Hey Alex Harvey, Let Me Know When You Get Tired of Wearing Spandex in the Winter
I full-time decided on to my quit cycling, hockey andto focusit was a little less than two years later that I was standing on the Olympic podium accepting a silver medal that I had earned that day in the Kilometre Time Trial.
was talking to someone the other day about talent identification in the sport world and was a asked how I got into cycling. I apologize to those reading this who have heard this story before.
Quite simply, I was introduced to the concept of competitive cycling through Harry Curtis (a familiar name to many who were on the Canadian cycling scene in the 1980’s and 1990’s), who just happened to be my high school football coach and Grade Nine drafting teacher.
Harry, or “Mr. Curtis” at that time, recognized that my sport passion in life then was hockey. I played rep hockey in Thunder Bay, Ont., and if there was a football game and hockey practice going on at the same time, I was at the hockey practice.
Harry pulled me aside one day and said, “Curt, I see that you have big plans with your hockey, and I have the prefect way for you to stay in shape for hockey during the summer months. How about you come and try out for the high school cycling team?”
You see, as a member (I think he was president at that time) of the Thunder Bay Cycling Club, Harry wanted to build a competitive intercollegiate cycling program in Thunder Bay.
His timing was perfect. The summer of 1979, just before I entered high school, I raced motocross, but I really wasn’t very good. Having sold my motocross bike at the end of that summer, I was looking for another summer hobby – perhaps one that was a little safer and cheaper than motorcycles. I thought (obviously incorrectly) that bicycle racing would be perfect.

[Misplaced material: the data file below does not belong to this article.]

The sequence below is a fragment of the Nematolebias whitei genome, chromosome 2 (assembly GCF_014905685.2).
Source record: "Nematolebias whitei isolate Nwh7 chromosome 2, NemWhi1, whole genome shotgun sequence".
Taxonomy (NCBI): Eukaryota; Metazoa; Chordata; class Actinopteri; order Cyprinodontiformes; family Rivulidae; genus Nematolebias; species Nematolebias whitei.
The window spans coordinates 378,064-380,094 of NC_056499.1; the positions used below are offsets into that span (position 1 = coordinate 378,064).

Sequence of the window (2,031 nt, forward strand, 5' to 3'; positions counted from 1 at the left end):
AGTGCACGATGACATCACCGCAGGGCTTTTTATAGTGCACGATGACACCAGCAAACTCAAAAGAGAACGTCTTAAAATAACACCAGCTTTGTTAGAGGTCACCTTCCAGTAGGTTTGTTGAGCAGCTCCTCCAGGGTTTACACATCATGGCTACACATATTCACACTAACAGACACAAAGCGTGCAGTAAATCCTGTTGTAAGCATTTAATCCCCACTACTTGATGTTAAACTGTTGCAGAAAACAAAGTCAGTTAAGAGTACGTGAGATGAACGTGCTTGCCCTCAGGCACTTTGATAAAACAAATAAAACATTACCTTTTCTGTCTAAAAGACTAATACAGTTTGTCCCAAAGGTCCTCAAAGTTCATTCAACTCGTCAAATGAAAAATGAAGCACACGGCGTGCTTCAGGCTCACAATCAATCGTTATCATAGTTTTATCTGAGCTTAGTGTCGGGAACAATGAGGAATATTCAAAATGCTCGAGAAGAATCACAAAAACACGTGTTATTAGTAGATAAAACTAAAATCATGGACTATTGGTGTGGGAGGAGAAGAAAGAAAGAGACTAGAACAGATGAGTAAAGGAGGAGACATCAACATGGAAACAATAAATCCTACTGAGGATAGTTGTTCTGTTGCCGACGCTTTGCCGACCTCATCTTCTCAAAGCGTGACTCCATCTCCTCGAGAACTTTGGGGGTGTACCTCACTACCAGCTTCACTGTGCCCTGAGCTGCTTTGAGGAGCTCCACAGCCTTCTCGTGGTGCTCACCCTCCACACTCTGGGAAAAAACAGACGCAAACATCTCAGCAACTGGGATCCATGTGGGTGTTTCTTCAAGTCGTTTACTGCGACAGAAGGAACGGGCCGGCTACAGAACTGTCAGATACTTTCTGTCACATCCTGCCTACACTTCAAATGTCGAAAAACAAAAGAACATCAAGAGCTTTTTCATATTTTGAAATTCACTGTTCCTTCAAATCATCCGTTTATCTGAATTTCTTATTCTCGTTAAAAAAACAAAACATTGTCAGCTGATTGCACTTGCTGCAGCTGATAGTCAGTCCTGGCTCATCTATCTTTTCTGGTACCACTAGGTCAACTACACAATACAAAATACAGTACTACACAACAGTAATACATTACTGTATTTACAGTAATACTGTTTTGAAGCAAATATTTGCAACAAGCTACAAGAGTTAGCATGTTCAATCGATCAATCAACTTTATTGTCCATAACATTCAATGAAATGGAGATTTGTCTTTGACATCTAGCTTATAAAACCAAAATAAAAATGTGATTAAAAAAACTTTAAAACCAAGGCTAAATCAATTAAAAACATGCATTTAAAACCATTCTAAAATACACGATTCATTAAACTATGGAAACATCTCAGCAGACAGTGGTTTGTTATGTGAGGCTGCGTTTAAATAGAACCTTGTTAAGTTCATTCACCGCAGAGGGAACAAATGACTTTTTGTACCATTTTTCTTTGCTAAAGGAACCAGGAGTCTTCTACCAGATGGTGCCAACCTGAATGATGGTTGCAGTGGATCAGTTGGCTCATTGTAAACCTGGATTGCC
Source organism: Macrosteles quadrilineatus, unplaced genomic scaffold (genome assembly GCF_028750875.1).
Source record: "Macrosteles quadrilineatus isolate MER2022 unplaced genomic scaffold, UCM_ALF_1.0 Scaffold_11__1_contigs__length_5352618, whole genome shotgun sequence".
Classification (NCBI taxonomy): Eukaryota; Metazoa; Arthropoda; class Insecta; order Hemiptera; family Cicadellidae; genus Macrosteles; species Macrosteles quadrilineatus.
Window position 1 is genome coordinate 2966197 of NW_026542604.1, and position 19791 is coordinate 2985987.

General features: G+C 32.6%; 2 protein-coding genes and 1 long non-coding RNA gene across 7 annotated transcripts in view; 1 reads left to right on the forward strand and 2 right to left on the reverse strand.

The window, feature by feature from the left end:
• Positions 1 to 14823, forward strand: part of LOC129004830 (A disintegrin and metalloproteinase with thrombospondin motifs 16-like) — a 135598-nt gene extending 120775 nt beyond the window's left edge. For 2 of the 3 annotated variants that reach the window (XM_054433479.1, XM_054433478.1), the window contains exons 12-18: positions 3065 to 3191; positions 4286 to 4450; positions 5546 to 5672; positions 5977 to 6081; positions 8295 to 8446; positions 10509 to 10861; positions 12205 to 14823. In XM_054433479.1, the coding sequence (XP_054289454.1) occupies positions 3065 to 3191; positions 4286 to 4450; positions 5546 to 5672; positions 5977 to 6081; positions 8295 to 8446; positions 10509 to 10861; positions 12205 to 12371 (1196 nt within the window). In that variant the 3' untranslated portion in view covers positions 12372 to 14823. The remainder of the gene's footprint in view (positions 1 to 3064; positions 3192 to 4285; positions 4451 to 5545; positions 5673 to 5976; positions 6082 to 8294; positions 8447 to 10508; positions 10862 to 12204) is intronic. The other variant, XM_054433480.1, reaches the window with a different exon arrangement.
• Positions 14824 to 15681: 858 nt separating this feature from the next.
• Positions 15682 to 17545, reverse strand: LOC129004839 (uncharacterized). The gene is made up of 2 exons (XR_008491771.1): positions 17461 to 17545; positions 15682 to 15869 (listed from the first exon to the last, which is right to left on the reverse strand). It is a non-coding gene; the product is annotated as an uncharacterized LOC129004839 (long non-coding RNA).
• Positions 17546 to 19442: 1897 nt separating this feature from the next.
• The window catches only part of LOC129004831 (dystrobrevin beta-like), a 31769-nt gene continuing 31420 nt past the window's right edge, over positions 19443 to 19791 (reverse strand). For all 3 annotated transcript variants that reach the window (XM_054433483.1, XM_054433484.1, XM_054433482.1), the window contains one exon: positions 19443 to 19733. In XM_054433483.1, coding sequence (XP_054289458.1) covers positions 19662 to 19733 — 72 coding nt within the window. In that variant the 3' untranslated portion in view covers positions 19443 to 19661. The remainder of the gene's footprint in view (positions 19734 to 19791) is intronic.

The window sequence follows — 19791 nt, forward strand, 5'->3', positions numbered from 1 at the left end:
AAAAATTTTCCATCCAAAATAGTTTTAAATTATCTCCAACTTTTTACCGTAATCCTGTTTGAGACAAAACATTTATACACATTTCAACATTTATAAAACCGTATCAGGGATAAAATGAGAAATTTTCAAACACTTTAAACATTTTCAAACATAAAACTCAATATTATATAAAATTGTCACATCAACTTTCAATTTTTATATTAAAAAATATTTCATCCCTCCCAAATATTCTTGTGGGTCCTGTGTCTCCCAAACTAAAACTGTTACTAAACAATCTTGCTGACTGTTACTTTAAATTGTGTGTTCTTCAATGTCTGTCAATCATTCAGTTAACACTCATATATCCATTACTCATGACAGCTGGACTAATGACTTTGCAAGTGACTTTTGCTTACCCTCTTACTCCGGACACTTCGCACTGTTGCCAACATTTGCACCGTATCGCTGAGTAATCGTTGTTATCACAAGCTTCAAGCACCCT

So I showed up to Hammarskjold High School’s first cycling-team training day in a pair of gym shorts, some cut off motocross gloves, a re-purposed hockey helmet and a borrowed (from my future brother-inlaw) CCM Targa that was two sizes too big for me. That year, I won the City Championship. And the rest, as they say, is history.
My desire to retell this story is to emphasize the point that cycling is the perfect home for second-sport athletes. There is no doubt that high-performance sport across the board has become more sophisticated, but I do believe in the need to unearth prospective talent in the most creative of ways.
I have never sat down with Harry to discover whether his intention for me to get involved in cycling was for me to one day show up on an Olympic podium – although he was in the infield of the 7-Eleven Olympic Velodrome in 1984 when I won my first Olympic medal. I feel pretty certain that it wasn’t; his desire was to share a sport that he loved very much (along with football and wrestling) with someone in whom he saw potential. He also recognized the selling feature of his sport and the benefit of that feature to his target consumer (me).
I did use cycling to stay in shape for my hockey. I would show up at my end of summer pre-season hockey camps skating circles around my teammates – funny tan lines and all. In the 1982 Ontario Hockey League Draft, I was picked 144th overall by the London Knights. In some sort of twisted irony, I tried out for the Knights at the same arena that now houses the Forest City Velodrome. It was at that training camp that I decided to quit hockey to focus full-time on my cycling, and it was a little less than two years later that I was standing on the Olympic podium accepting a silver medal that I had earned that day in the Kilometre Time Trial.
We have a long list of athletes who have found cycling after varying levels of success in their “original” sport and have gone on to great success. The fact of the matter is that that list may be too long to print here. The great thing about cycling is that from a technical standpoint, it is not very complicated to pick up on and the various capacities an athlete develops can be easily adapted to cycling.
Cycling in Canada needs to take a page from the Bobsleigh Canada playbook and actively allow high-performance athletes from other sports know that we are open for business. Then we will just need to find a way to fund it all. That’s another conversation.
Curt Harnett at the 7-Eleven Olympic Velodrome in 1984 where he won silver in the Kilo, his first Olympic medal.